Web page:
Magic Mountains

Tracy Felix provides an idiosyncratic take on the scenery out West.

Off to the left of the gallery's main entrance is a quartet of these paintings: "Land Rhythms," "Cubic Landscape," "Mountain Uplifting" and "Mountain Pass." In each, Felix lays out the scene using hard-edged lines that are not quite straight. The pieces are a lot more abstract -- and a lot simpler -- than his traditional ones (which are already abstract and simple), but they still convey the idea of mountain scenery.

Interestingly, a couple of paintings are done in a style that is halfway between Felix's traditional mode and the cubist sensibility. "The Sangre de Cristos" is a good example, with the mountain range reduced to interlocking semicircles of color that make it seem as though the peaks are roiling, like the clouds.

Among contemporary artists, Felix is unusual on several counts -- mainly, that he's followed the same path he set out on decades ago. Styles and sensibilities have come and gone, but Felix has kept his own counsel all along. Given the historic sources he cites and the way his paintings look -- both traditional and cubist -- his work is obviously part of the neo-transcendentalist movement, though he dismisses that appraisal out of hand. "I'm not into theories at all. I just want to paint," he says with a laugh.

"The Maroon Bells," by Tracy Felix, oil on panel.
"The Maroon Bells," by Tracy Felix, oil on panel.
"Mountain Pass," by Tracy Felix, oil on panel.
"Mountain Pass," by Tracy Felix, oil on panel.


Through February 11, William Havu Gallery, 1040 Cherokee Street, 303-893- 2360

In addition to Tracy Felix, Havu is presenting the work of several other artists. Installed throughout the main exhibition space are ceramic sculptures by Boulder artist Margaret Haydon. The pieces, many of which reference ships, are beautifully made and have exquisite glazes. The use of boat shapes is a witty play on the idea of the vessel, which is the mainstay of ceramics.

"Long Boat," in glazed stoneware, is displayed in the window, just inside the door. It's an exotic-looking craft that's been skillfully modeled. The exterior is covered in a foaming white glaze with a rich celadon on the inside; it's very Asian-looking. "Long Boat" is signature Haydon, but there are other pieces that aren't, including the large abstract sculpture "Canyon." In this two-part piece that was glazed a yellowy brown, the boat forms were reduced to elements in a random decorative pattern that covers the piece.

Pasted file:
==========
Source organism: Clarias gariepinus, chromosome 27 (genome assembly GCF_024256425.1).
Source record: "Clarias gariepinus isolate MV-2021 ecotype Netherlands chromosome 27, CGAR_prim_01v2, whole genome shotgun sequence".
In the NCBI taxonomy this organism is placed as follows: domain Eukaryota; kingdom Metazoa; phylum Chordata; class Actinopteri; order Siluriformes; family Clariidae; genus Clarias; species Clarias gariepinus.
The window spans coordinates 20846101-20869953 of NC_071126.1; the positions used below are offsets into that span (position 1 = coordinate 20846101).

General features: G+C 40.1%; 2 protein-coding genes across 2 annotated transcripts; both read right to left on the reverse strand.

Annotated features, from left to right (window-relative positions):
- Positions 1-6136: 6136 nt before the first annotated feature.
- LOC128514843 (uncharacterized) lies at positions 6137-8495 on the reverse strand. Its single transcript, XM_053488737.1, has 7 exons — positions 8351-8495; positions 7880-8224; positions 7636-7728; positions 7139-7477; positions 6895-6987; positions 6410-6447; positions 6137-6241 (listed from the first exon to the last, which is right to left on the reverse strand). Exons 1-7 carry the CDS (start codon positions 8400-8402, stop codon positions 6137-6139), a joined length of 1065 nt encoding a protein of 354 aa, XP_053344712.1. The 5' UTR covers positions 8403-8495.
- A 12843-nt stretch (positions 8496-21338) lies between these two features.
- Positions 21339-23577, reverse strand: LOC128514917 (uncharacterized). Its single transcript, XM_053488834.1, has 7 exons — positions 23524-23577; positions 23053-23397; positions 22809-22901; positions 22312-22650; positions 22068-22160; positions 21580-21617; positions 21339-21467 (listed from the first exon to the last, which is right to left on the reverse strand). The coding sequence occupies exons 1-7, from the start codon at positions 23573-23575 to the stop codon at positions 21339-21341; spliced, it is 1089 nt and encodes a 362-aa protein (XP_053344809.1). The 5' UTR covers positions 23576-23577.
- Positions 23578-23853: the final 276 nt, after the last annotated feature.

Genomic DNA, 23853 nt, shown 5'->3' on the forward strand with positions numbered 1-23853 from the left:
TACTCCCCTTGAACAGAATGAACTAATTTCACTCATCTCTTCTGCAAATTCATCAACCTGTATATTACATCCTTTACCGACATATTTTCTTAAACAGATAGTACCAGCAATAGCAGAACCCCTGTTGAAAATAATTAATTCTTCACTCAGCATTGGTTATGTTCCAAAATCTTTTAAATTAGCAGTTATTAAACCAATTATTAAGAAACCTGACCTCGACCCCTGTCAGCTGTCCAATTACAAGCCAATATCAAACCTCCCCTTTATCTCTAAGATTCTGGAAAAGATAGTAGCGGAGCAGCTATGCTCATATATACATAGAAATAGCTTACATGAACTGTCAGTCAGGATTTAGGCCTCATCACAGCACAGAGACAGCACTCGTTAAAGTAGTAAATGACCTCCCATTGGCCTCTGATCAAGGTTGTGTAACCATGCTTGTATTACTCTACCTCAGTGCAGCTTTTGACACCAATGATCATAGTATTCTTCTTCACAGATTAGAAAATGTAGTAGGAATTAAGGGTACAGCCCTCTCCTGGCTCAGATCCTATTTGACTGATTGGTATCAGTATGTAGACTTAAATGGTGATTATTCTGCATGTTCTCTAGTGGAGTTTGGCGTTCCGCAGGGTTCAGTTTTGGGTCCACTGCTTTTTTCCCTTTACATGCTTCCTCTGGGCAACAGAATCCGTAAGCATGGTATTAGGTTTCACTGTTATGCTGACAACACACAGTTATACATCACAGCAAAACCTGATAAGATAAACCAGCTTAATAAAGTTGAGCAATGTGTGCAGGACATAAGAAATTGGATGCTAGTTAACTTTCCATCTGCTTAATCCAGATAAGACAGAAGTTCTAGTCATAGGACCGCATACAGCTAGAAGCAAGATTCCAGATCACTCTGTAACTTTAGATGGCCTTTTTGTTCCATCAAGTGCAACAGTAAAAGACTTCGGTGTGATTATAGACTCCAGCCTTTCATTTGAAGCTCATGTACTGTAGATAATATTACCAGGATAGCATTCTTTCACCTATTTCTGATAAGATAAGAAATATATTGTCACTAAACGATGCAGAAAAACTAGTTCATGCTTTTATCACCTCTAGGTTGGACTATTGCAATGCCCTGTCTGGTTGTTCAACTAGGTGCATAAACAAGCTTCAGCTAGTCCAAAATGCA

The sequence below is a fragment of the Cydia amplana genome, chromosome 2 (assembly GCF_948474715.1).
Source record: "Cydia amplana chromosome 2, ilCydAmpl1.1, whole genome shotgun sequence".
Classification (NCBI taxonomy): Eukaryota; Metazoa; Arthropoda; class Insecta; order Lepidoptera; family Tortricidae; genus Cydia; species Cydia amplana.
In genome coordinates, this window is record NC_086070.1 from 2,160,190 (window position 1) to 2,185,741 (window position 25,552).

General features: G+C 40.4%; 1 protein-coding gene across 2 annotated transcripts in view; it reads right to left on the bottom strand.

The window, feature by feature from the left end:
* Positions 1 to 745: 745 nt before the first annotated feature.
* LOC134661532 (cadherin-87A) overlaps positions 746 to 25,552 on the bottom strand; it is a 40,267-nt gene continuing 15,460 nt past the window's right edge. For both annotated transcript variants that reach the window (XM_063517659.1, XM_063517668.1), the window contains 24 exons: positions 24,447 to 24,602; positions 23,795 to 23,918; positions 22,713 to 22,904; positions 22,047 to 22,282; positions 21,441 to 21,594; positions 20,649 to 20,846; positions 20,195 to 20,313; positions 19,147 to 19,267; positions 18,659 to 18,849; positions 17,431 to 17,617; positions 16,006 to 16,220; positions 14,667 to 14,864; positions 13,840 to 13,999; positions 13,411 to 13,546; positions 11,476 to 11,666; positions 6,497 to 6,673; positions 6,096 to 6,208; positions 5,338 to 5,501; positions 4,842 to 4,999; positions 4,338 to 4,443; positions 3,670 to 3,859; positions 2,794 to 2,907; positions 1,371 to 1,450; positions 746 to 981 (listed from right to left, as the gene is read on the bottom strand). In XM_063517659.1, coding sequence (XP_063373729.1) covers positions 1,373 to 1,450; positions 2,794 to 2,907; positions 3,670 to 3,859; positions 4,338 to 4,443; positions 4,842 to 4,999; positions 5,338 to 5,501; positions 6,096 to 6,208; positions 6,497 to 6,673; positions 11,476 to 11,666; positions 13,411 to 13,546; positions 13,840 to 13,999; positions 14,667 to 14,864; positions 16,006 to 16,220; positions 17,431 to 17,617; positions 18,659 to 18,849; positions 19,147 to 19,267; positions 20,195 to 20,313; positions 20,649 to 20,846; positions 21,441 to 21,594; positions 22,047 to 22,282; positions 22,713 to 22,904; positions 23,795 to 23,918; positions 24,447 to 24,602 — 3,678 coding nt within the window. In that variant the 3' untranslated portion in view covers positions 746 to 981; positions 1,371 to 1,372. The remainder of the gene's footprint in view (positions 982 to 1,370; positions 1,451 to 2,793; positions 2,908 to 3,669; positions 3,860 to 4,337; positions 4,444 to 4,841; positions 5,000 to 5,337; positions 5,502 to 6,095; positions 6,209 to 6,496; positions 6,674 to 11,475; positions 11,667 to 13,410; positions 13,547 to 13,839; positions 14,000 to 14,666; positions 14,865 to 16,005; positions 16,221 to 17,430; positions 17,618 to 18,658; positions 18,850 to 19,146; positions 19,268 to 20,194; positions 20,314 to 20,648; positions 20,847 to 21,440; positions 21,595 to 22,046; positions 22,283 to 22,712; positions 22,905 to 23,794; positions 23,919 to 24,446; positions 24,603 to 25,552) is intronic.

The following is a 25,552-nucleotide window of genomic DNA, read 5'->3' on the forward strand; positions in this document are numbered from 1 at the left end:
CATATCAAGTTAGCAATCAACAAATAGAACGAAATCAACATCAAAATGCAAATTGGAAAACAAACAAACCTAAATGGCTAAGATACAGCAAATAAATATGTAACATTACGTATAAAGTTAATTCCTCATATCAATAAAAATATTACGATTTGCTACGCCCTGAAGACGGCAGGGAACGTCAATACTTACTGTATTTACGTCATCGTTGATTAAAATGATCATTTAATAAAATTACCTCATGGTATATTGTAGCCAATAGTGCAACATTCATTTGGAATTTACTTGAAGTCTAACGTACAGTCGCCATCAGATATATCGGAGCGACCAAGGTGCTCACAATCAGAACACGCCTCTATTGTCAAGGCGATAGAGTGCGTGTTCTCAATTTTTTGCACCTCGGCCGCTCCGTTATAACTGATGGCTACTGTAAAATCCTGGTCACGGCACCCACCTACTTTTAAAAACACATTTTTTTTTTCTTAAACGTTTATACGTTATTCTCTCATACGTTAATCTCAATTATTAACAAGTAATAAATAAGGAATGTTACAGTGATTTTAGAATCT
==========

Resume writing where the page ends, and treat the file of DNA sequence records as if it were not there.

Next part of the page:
As marvelous as these Haydons are, they don't really work with the Felix paintings. I understand why it occurred to gallery owner Bill Havu to put them together -- like Felix, Haydon is doing cartoonish versions of recognizable things -- but the subjects just don't jibe. After all, Haydon's boats are in some ways antithetical to the arid mountain scenery beloved by Felix. It would have been better if the installation were clearly separated so that each artist could shine in his or her own way.

The meticulous and beautiful pencil drawings by Denver artist Michael Burrows are hung in the space below the mezzanine, which is wholly separated from the Felix landscapes, though there's a Haydon or two nearby. Burrows takes an almost photo-realist approach, but the shared subject of the landscape thematically links his work to Felix's.

Burrows, who teaches at the Community College of Denver, has a steady hand, and it's amazing that he can get such realistic-looking pictures using only black and white. And while he chooses scenes that are dense with pictorial elements, he still renders the tangle of plants and web of clouds to the nth degree of accuracy.

The Burrows are quite traditional, as are the Jeff Aeling landscape paintings upstairs on the mezzanine. Don't get me wrong: Their styles are completely different, with Burrows being interested in a downright fanatical attention to detail while Aeling takes a more painterly and atmospheric approach. But they're both still old-school contemporary realists.

Aeling is from St. Louis, and like so many Midwestern artists, he's repeatedly come out West to record the picturesque views. His monumental paintings at Havu are heroic, with panoramic views of the sweeping plains and majestic mountains. They are somewhat dark and moody, suggesting that something's about to happen, whether an approaching storm or simply the coming of sundown.

Though Tracy Felix and the other displays at Havu opened just a couple of weeks ago, there's a shorter-than-usual run -- only five weeks total -- so get over there soon, because it will all be put away before you know it.

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